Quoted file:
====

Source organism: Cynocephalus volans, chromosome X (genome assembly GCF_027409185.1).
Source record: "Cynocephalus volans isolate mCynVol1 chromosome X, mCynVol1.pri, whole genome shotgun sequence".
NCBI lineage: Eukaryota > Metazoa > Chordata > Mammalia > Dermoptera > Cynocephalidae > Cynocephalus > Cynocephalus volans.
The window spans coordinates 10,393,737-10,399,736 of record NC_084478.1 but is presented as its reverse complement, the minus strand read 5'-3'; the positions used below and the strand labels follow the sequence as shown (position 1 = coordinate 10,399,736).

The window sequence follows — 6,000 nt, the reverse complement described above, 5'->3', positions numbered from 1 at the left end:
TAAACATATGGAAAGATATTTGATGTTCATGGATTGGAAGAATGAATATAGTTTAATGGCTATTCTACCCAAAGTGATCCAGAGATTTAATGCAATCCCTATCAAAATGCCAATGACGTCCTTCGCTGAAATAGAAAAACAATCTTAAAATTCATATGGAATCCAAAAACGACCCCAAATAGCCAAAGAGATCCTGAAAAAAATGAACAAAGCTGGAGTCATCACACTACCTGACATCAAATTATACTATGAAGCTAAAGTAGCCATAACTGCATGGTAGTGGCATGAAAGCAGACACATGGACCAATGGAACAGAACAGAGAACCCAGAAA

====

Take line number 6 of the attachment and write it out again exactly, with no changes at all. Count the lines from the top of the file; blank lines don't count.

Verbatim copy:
TAAACATATGGAAAGATATTTGATGTTCATGGATTGGAAGAATGAATATAGTTTAATGGCTATTCTACCCAAAGTGATCCAGAGATTTAATGCAATCCCTATCAAAATGCCAATGACGTCCTTCGCTGAAATAGAAAAACAATCTTAAAATTCATATGGAATCCAAAAACGACCCCAAATAGCCAAAGAGATCCTGAAAAAAATGAACAAAGCTGGAGTCATCACACTACCTGACATCAAATTATACTATGAAGCTAAAGTAGCCATAACTGCATGGTAGTGGCATGAAAGCAGACACATGGACCAATGGAACAGAACAGAGAACCCAGAAA